# Triangle Law of Forces

## Triangle Law of Forces:

If three forces acting at a point are represented in magnitude and direction by the sides of a triangle, taken in order, then they will be in equilibrium.

Proof: Let the forces P, Q, and R acting at a point O be represented in magnitude and direction by the sides AB, BC, and CA respectively of △ABC.

Notes: (1) From the triangle law of forces we can say that if the forces P, Q, and R are proportional to the sides AB, BC, and CA respectively, of △ABC, even then the forces will be in equilibrium.

(2) When three forces are in equilibrium, each is equal and opposite to the resultant of the other two. For example, the resultant of forces AB and BC are equal and opposite to CA, i.e., their resultant is represented by AC.

## Converse of the Triangle Law of Forces:

If three forces acting at a point are in equilibrium, then they can be represented in magnitude and direction by the sides of any triangle that is drawn so as to have its sides respectively parallel to the direction of the forces.

Proof: Let the forces P, Q, and R acting at O be in equilibrium. Taking a suitable scale and measuring OA and OC represent the forces P and Q respectively.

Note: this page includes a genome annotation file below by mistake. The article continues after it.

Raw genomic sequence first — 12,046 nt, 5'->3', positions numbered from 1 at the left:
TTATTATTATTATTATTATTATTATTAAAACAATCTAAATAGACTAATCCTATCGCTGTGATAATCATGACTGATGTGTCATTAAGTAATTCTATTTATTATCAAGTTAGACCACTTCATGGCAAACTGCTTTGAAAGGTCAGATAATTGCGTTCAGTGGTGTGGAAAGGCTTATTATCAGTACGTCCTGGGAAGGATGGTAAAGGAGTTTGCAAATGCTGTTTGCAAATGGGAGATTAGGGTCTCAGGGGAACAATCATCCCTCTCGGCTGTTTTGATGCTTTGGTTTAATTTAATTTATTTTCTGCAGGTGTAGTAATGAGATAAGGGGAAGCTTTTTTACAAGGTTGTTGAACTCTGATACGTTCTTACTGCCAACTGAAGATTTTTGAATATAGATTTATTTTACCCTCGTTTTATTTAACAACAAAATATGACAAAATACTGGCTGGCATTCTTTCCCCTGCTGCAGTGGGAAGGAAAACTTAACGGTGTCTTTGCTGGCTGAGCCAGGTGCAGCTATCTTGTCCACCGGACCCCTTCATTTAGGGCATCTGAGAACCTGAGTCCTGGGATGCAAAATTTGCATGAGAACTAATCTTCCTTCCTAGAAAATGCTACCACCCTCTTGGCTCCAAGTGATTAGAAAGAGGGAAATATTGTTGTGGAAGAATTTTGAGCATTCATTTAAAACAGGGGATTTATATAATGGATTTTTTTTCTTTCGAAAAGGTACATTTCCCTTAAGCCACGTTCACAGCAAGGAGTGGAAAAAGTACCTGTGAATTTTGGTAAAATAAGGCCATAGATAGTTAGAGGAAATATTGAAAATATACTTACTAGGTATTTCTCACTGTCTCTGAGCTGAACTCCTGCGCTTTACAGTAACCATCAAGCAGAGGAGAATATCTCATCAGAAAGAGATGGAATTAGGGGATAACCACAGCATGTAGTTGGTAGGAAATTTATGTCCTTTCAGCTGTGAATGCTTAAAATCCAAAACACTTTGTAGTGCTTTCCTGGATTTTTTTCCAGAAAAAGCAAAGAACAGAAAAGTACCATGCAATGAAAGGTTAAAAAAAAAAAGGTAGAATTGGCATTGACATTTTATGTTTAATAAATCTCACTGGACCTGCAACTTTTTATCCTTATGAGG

The parallelogram OABC is completed. OB is drawn. Since the forces are in equilibrium, each is equal and opposite to the resultant of the other two. In this case, R must be equal and opposite to the resultant of P and Q and must, therefore, be represented by BO. Also, AB is equal and parallel to OC. Thus, the forces P, Q, and R are parallel and proportional to the sides OA, AB, and BO of △OAB. This proves the theorem.

Notes: (1) If three forces acting at a point are in equilibrium, then they can be represented by any triangle similar to △OAB.

(2) If three forces acting at a point are such that the sum of the magnitudes of any two of them is less than the magnitude of the third force, then they can never be in equilibrium, since in that case, they can never be represented by the sides of a triangle.